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Why, how and when to self-medicate

Why, how and when to self-medicate

What’s self-medication?

When you walk into a chemist, pharmacy or even a supermarket to find something for a runny nose, an itchy throat or a little one’s grazed knee, that’s self-medication: the treatment of common health problems or the management of chronic health conditions, using medicines designed and labelled for use without medical supervision.

Why would you self-medicate? Well, maybe you don’t have time to take your cold to the doctor. Or your itchy throat crops up every now and then, and you know how to tackle it yourself. Or your son grazes his knee at school once a week, and you can’t afford to go to a doctor each time.

Because they’ve been approved as safe and effective for you to buy and use without a prescription, non-prescription or over-the-counter (OTC) medicines help to reduce unnecessary medical fees, while giving you greater autonomy over your health and the health of your family.

Who’s self-medicating?

In the USA, 59% of people polled say that they’re more likely to treat their own health condition now than they were a year ago, while 73% state they’d rather treat themselves at home than see a doctor (WSMI, 2016). Globally, OTCs are actually outperforming prescription medications (Hall, 2016).

Closer to home, developing regions account for 84% of OTC medication growth. In the Middle East and Africa, the 3-year average growth of this market is a whopping 9.9% (Tisman, 2015).

Why the trend? One explanation is the information explosion, enabled by technological advances that improve access to health-related information. Consumers simply have more tools to take an active role in their healthcare.

As a result, a patient’s online information trail often follows this pathway: search engine (e.g. Google); Wikipedia; and then webMD or Patientslikeme, with Wikipedia considered a key source of healthcare information, according to IMS Health European Thought Leadership (Tisman, 2015).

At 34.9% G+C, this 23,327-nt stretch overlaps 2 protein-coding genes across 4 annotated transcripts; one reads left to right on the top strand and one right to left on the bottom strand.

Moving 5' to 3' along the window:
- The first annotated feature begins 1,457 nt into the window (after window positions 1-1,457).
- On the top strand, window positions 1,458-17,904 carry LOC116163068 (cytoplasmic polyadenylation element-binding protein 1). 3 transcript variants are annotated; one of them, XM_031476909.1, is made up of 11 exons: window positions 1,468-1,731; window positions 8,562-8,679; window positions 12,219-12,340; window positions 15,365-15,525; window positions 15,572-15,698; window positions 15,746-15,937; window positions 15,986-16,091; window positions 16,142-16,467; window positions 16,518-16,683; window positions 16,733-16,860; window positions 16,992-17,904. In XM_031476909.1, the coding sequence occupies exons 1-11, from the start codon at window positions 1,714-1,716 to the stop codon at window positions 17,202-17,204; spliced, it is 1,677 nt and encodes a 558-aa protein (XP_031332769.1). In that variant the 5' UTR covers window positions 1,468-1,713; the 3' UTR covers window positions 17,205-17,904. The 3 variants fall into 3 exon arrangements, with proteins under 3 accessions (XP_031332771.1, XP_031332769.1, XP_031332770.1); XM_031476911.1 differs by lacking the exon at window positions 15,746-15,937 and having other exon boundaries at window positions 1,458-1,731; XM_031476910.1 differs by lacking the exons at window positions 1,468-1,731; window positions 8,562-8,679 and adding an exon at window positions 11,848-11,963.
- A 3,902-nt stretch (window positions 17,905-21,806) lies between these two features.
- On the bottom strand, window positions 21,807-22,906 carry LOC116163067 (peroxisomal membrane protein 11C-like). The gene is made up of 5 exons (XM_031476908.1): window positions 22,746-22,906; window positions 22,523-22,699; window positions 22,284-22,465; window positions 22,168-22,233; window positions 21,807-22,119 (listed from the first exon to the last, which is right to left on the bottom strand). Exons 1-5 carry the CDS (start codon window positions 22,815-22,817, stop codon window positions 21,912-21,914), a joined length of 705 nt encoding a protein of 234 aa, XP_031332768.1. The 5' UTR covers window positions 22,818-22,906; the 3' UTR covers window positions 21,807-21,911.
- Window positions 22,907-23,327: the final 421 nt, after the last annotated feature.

In fact, a UK research firm estimated in 2015 that 65% of people who visited the Internet went to health-related sites (ONS, 2015). Further, there is clear correlation between Internet searches and OTC consumption (Tisman, 2015).

Why self-medicate?

The most compelling reason is speedier relief of the symptoms, while taking greater ownership of your own body. Nearly seven in 10 American parents have given their child an OTC medicine late at night, to treat a sudden medical symptom (CHPA, 2015). Another is lifestyle-related: by taking pro-active care of your overall health using self-medication – in the form of multivitamins in winter, for instance – you boost your immunity.

Beyond the individual, society benefits from citizens who are well informed about healthcare and can self-medicate, enabling efficient use of doctors’ and pharmacists’ skills and time, and reducing the burden on government resources. The WHO (2017) says responsible self-medication can:

1. help prevent and treat the symptoms of ailments that don’t require medical consultation,
2. reduce the pressure on medical services, especially when resources are limited,
3. increase the availability of health care to rural or remote populations, and
4. empower patients to control their own chronic conditions.

When & how to self-medicate?

How can you tell when to book a doctor’s appointment and when to handle things yourself? Then, what are the guidelines for safe self-medication?

Step 1: Assess

– Am I unsure about which medicine I need to effectively treat the ailment?